Service to Improve Healthcare in Rural Areas

Topics: Health care, Health economics, Medicine Pages: 15 (5851 words) Published: August 24, 2013
Teleconsultation service to improve healthcare in rural areas: acceptance, organizational impact and appropriateness -------------------------------------------------


Nowadays, new organisational strategies should be indentified to improve primary care and its link with secondary care in terms of efficacy and timeliness of interventions thus preventing unnecessary hospital accesses and costs saving for the health system. The purpose of this study is to assess the effects of the use of teleconsultation by general practitioners in rural areas. Methods

General practitioners were provided with a teleconsultation service from 2006 to 2008 to obtain a second opinion for cardiac, dermatological and diabetic problems. Access, acceptance, organisational impact, effectiveness and economics data were collected. Clinical and access data were systematically entered in a database while acceptance and organisational data were evaluated through ad hoc questionnaires. Results

There were 957 teleconsultation contacts which resulted in access to health care services for 812 symptomatic patients living in 30 rural communities. Through the teleconsultation service, 48 general practitioners improved the appropriateness of primary care and the integration with secondary care. In fact, the level of concordance between intentions and consultations for cardiac problems was equal to 9%, in 86% of the cases the service entailed a saving of resources and in 5% of the cases, it improved the timeliness. 95% of the GPs considered the overall quality positively. For a future routine use of this service, trust in specialists, duration and workload of teleconsultations and reimbursement should be taken into account. Conclusions

Managerial and policy implications emerged mainly related to the support to GPs in the provision of high quality primary care and decision-making processes in promoting similar services. -------------------------------------------------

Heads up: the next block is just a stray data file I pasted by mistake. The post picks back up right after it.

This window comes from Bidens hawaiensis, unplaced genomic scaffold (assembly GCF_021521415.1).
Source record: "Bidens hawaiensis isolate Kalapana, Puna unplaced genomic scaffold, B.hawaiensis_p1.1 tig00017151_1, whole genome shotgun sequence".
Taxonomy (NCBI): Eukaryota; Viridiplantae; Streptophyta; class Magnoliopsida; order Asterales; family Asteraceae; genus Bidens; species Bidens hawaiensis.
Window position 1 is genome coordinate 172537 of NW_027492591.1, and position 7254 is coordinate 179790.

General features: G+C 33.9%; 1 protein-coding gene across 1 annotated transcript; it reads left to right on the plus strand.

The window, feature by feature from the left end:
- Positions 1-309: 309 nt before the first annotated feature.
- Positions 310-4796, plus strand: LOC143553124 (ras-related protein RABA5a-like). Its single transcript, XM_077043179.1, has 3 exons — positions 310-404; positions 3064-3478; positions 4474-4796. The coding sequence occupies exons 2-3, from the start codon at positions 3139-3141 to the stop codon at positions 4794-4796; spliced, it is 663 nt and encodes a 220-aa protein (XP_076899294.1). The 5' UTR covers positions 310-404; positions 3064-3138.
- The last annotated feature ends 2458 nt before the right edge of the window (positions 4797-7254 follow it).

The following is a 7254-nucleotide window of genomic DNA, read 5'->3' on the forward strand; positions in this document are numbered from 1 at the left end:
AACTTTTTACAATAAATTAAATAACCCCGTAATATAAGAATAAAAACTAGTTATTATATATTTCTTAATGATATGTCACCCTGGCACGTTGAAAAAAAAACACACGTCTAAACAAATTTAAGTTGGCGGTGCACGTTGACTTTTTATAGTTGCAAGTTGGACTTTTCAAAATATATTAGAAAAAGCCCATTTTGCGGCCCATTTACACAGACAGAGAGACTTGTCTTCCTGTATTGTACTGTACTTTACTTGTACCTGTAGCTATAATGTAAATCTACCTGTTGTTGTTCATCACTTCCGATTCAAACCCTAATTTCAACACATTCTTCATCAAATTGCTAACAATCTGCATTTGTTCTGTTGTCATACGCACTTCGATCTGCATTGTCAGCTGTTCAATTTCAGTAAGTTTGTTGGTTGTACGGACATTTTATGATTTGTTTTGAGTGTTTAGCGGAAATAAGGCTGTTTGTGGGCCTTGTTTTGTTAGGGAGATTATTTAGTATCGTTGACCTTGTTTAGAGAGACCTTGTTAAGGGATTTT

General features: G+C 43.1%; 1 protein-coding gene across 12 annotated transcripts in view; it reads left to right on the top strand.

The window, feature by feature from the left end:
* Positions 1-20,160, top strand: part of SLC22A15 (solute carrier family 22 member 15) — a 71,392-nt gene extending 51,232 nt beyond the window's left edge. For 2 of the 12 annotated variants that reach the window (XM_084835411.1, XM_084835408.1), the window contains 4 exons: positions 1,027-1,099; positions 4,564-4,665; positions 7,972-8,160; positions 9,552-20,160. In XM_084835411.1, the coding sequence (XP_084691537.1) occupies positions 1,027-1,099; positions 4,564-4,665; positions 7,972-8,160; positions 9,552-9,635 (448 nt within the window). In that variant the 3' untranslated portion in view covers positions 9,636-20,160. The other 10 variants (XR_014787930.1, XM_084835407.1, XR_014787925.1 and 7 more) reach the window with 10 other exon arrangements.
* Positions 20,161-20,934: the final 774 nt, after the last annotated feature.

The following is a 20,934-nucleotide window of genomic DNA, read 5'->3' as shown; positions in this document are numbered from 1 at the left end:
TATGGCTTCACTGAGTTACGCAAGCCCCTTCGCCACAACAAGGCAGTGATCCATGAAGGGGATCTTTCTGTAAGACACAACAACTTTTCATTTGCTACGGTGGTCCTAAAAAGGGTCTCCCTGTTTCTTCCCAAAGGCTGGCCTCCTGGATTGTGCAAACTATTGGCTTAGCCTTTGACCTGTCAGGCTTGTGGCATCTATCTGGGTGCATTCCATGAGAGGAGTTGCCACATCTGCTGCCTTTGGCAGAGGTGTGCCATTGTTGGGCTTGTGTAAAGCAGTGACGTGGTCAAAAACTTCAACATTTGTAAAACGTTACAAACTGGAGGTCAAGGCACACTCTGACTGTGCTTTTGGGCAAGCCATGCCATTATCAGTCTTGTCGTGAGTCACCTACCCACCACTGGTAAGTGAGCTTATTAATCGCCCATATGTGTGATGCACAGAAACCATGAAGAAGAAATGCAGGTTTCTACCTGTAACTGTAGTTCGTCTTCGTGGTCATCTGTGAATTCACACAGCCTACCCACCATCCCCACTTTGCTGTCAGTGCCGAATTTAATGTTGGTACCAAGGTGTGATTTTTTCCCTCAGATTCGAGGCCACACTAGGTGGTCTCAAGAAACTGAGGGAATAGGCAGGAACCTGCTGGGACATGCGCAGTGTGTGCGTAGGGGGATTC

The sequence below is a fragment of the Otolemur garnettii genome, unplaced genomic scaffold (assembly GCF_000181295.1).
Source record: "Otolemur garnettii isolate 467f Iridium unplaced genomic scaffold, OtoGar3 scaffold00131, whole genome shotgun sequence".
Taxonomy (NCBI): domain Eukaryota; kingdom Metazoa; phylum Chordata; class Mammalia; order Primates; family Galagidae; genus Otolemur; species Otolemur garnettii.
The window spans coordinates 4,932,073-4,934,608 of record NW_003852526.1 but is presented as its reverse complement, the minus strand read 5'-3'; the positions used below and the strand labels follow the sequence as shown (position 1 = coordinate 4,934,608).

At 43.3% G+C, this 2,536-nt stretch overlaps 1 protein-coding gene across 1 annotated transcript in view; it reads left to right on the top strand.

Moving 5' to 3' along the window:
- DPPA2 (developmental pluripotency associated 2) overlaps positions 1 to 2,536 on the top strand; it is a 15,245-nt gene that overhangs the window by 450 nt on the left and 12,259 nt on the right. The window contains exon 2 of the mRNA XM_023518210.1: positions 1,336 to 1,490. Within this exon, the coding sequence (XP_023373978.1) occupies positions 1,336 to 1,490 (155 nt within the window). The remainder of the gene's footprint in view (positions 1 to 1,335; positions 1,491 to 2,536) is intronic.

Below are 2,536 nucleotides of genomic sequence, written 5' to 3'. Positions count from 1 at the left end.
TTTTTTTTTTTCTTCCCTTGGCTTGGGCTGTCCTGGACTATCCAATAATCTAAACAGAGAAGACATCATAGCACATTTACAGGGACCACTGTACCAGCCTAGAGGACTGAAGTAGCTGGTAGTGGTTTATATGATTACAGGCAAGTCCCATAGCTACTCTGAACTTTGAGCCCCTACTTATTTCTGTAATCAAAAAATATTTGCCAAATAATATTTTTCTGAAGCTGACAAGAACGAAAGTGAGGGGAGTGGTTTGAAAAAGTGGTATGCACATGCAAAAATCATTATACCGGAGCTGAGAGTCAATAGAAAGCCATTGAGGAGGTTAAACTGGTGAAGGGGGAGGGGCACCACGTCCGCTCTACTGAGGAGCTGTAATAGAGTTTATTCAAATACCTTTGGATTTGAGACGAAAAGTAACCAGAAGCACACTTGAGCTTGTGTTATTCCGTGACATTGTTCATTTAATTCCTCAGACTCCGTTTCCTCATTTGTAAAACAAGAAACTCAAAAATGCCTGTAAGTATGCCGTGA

National Health Systems (NHSs) are currently facing the challenge of providing better quality health care (HC) and, at the same time, containing costs. Primary care has a relevant role in the current health services scenario. General Practitioners (GPs) - more commonly referred to as Family Medicine in the US, Canada and some European countries [1] - are responsible for the primary evaluation of patients' health status, in particular for the initial steps needed to provide care for any health problem [2] and to supply access to preventive tests and secondary care [3]. The importance of primary care is mainly due to three reasons: 1. GPs contribute to the appropriateness of care, defined as the outcome of a decision-making process that should maximise individual health benefits in view of the available resources [4], with special reference to the growing burden of the elderly and chronically-ill patients [5]. 2. Primary care is crucial in the frame of containing costs [6], providing more efficacious actions thus preventing unnecessary hospital accesses, improving timeliness of care and reducing waiting lists [7]. 3. GPs have to ensure the best possible access for those patients needing care [2] also providing appropriate care for those who live in remote rural areas and who might have logistic barriers to access secondary care [8], such as distances, transportation costs and a consequent lack of timeliness of care [9]. In fact, accessibility to health care systems (HCS) is a major problem in rural areas [10], with consequent higher disease and mortality rate [11], which, in turn, can also cause rural to urban migration [12]. Nowadays, new organisational strategies should be indentified to improve primary care and its link with secondary care in terms of efficacy and timeliness of interventions [13]. Telemedicine (TM), defined as the use of electronic...

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